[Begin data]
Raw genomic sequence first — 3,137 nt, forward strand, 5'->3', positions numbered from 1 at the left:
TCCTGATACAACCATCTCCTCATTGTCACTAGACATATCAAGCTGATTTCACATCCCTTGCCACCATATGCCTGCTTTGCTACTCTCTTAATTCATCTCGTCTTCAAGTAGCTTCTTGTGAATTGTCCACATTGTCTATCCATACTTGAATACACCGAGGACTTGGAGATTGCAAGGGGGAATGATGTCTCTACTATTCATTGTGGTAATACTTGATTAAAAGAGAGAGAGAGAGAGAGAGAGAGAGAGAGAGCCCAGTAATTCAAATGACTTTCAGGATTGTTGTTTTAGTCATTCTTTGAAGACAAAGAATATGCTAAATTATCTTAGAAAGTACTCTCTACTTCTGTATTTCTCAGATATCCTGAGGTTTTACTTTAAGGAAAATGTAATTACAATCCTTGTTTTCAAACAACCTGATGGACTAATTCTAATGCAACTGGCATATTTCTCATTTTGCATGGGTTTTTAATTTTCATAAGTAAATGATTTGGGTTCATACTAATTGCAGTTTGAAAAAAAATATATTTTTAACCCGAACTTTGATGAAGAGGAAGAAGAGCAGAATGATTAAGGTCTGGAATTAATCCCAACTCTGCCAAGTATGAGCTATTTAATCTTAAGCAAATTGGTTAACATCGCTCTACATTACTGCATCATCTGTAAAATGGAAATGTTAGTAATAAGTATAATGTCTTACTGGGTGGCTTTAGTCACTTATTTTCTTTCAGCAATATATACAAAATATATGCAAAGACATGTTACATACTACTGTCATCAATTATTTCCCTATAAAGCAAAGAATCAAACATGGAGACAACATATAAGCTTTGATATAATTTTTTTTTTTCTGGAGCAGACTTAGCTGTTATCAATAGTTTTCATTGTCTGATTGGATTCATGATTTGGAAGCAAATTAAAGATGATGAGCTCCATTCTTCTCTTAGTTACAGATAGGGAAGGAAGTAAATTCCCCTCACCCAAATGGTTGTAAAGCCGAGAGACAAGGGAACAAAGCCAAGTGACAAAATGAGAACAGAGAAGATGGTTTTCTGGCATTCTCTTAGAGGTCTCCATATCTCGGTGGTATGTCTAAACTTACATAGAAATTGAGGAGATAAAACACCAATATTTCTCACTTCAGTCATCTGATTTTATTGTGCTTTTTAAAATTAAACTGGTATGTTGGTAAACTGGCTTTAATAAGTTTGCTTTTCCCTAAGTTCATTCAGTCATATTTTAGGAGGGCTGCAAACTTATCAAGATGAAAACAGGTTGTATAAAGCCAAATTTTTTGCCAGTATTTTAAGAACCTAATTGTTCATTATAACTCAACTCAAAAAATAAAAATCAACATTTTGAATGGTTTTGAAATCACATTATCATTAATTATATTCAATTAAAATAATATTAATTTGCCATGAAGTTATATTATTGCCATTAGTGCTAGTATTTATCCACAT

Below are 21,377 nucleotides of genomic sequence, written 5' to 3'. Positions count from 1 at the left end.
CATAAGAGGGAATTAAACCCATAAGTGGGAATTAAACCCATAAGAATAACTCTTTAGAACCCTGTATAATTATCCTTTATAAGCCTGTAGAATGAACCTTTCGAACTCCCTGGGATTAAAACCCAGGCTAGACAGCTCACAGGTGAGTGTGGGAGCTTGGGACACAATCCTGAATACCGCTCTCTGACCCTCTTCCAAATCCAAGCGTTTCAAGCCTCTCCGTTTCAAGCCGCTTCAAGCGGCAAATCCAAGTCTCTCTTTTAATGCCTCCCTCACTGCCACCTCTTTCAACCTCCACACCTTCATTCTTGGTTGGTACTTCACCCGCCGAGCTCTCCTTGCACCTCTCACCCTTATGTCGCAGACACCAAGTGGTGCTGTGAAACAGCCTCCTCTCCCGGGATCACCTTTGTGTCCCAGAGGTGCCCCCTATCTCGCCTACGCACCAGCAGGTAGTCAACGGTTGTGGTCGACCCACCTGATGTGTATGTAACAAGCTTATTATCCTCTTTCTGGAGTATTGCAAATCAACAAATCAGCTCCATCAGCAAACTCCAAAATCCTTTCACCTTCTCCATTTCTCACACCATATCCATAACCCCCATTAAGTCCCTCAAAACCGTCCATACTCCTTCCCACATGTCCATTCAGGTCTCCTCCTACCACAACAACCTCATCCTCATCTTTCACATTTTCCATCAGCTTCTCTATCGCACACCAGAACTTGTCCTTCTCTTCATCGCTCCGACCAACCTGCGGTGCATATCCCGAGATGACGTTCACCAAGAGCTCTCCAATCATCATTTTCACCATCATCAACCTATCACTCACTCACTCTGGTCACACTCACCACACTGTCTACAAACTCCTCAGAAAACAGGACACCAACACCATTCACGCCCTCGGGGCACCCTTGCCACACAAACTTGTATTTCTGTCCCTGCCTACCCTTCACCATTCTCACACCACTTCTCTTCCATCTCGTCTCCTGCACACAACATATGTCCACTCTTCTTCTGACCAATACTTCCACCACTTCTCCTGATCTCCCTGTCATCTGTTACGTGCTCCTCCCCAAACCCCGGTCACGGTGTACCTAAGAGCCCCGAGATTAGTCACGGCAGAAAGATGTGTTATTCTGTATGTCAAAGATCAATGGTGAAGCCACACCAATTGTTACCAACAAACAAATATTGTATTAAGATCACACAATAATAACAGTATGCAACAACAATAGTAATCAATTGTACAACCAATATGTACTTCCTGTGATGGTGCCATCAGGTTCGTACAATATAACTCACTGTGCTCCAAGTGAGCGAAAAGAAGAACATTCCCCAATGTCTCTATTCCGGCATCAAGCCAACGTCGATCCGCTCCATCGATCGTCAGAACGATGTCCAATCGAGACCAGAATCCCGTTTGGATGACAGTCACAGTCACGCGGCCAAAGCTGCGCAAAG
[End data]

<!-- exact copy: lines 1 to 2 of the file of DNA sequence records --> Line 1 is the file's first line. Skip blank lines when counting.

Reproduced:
Raw genomic sequence first — 3,137 nt, forward strand, 5'->3', positions numbered from 1 at the left:
TCCTGATACAACCATCTCCTCATTGTCACTAGACATATCAAGCTGATTTCACATCCCTTGCCACCATATGCCTGCTTTGCTACTCTCTTAATTCATCTCGTCTTCAAGTAGCTTCTTGTGAATTGTCCACATTGTCTATCCATACTTGAATACACCGAGGACTTGGAGATTGCAAGGGGGAATGATGTCTCTACTATTCATTGTGGTAATACTTGATTAAAAGAGAGAGAGAGAGAGAGAGAGAGAGAGAGAGCCCAGTAATTCAAATGACTTTCAGGATTGTTGTTTTAGTCATTCTTTGAAGACAAAGAATATGCTAAATTATCTTAGAAAGTACTCTCTACTTCTGTATTTCTCAGATATCCTGAGGTTTTACTTTAAGGAAAATGTAATTACAATCCTTGTTTTCAAACAACCTGATGGACTAATTCTAATGCAACTGGCATATTTCTCATTTTGCATGGGTTTTTAATTTTCATAAGTAAATGATTTGGGTTCATACTAATTGCAGTTTGAAAAAAAATATATTTTTAACCCGAACTTTGATGAAGAGGAAGAAGAGCAGAATGATTAAGGTCTGGAATTAATCCCAACTCTGCCAAGTATGAGCTATTTAATCTTAAGCAAATTGGTTAACATCGCTCTACATTACTGCATCATCTGTAAAATGGAAATGTTAGTAATAAGTATAATGTCTTACTGGGTGGCTTTAGTCACTTATTTTCTTTCAGCAATATATACAAAATATATGCAAAGACATGTTACATACTACTGTCATCAATTATTTCCCTATAAAGCAAAGAATCAAACATGGAGACAACATATAAGCTTTGATATAATTTTTTTTTTTCTGGAGCAGACTTAGCTGTTATCAATAGTTTTCATTGTCTGATTGGATTCATGATTTGGAAGCAAATTAAAGATGATGAGCTCCATTCTTCTCTTAGTTACAGATAGGGAAGGAAGTAAATTCCCCTCACCCAAATGGTTGTAAAGCCGAGAGACAAGGGAACAAAGCCAAGTGACAAAATGAGAACAGAGAAGATGGTTTTCTGGCATTCTCTTAGAGGTCTCCATATCTCGGTGGTATGTCTAAACTTACATAGAAATTGAGGAGATAAAACACCAATATTTCTCACTTCAGTCATCTGATTTTATTGTGCTTTTTAAAATTAAACTGGTATGTTGGTAAACTGGCTTTAATAAGTTTGCTTTTCCCTAAGTTCATTCAGTCATATTTTAGGAGGGCTGCAAACTTATCAAGATGAAAACAGGTTGTATAAAGCCAAATTTTTTGCCAGTATTTTAAGAACCTAATTGTTCATTATAACTCAACTCAAAAAATAAAAATCAACATTTTGAATGGTTTTGAAATCACATTATCATTAATTATATTCAATTAAAATAATATTAATTTGCCATGAAGTTATATTATTGCCATTAGTGCTAGTATTTATCCACAT